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See for a maintained version.

(The original README follows.)

This is a python port of zxcvbn, which is a JavaScript password strength
generator. zxcvbn attempts to give sound password advice through pattern
matching and conservative entropy calculations. It finds 10k common passwords,
common American names and surnames, common English words, and common patterns
like dates, repeats (aaa), sequences (abcd), and QWERTY patterns.

Please refer to for the full details and
motivation behind zxcbvn. The source code for the original JavaScript (well,
actually CoffeeScript) implementation can be found at:

For full motivation, see:


The zxcvbn module exports the password_strength() function. Import zxcvbn, and
call password_strength(password, user_inputs=[]).  The function will return a
result dictionary with the following keys:

entropy            # bits

crack_time         # estimation of actual crack time, in seconds.

crack_time_display # same crack time, as a friendlier string:
                   # "instant", "6 minutes", "centuries", etc.

score              # [0,1,2,3,4] if crack time is less than
                   # [10**2, 10**4, 10**6, 10**8, Infinity].
                   # (useful for implementing a strength bar.)

match_sequence     # the list of patterns that zxcvbn based the
                   # entropy calculation on.

calculation_time   # how long it took to calculate an answer,
                   # in milliseconds. usually only a few ms.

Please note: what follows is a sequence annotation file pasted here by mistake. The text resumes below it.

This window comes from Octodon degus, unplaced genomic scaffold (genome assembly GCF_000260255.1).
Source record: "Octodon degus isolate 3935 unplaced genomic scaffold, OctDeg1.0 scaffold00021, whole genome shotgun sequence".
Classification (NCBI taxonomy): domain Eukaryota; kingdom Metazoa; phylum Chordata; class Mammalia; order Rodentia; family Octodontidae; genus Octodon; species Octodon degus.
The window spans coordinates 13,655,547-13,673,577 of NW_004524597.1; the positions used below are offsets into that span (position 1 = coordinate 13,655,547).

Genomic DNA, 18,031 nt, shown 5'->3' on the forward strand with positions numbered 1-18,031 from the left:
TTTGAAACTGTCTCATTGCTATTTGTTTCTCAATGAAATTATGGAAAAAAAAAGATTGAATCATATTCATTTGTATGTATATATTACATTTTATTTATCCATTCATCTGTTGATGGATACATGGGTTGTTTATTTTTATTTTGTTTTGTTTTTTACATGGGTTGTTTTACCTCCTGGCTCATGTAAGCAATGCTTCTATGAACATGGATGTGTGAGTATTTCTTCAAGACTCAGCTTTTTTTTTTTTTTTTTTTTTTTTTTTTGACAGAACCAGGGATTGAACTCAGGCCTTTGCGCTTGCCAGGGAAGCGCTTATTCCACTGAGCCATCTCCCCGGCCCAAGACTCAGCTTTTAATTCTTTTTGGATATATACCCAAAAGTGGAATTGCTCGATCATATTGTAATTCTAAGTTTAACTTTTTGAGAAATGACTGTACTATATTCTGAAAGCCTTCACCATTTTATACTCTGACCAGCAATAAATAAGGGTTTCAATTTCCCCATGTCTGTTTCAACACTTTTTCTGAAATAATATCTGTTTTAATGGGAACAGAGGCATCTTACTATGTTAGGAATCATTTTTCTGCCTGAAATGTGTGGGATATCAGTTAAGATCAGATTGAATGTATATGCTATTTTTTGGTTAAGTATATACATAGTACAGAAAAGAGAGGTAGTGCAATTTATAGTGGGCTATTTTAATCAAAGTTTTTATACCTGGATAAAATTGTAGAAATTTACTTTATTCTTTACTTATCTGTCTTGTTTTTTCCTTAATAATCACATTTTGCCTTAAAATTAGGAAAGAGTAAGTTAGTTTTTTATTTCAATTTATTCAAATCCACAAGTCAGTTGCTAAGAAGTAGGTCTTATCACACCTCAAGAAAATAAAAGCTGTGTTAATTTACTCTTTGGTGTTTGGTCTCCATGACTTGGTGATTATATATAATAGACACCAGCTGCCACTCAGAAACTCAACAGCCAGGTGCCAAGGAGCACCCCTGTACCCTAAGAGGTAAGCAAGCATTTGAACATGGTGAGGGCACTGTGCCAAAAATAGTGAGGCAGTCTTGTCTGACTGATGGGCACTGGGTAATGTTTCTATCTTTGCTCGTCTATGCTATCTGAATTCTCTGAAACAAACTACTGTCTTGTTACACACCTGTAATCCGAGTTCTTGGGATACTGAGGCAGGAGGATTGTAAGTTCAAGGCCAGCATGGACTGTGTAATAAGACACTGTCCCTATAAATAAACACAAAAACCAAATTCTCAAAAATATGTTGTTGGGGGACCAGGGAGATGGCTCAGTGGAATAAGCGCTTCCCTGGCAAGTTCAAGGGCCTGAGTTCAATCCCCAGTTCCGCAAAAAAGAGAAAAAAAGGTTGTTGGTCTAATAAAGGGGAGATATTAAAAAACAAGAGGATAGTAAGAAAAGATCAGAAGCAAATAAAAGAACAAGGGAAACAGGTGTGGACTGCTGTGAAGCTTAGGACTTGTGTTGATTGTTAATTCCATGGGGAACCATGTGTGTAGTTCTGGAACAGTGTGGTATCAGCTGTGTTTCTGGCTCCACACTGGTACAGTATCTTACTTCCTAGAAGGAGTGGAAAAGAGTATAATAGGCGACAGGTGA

The optional user_inputs argument is an array of strings that zxcvbn
will add to its internal dictionary. This can be whatever list of
strings you like, but is meant for user inputs from other fields of the
form, like name and email. That way a password that includes the user's
personal info can be heavily penalized. This list is also good for
site-specific vocabulary.

Bug reports and pull requests welcome!


Dropbox, thank you again for supporting independent projects both inside and
outside of hackweek.

Thanks to Dan Wheeler ( for the CoffeeScript implementation
(see above.) To repeat his outside acknowledgements (which remain useful, as always):

Many thanks to Mark Burnett for releasing his 10k top passwords list:
and for his 2006 book,
"Perfect Passwords: Selection, Protection, Authentication"

Huge thanks to Wiktionary contributors for building a frequency list
of English as used in television and movies:

Last but not least, big thanks to xkcd :)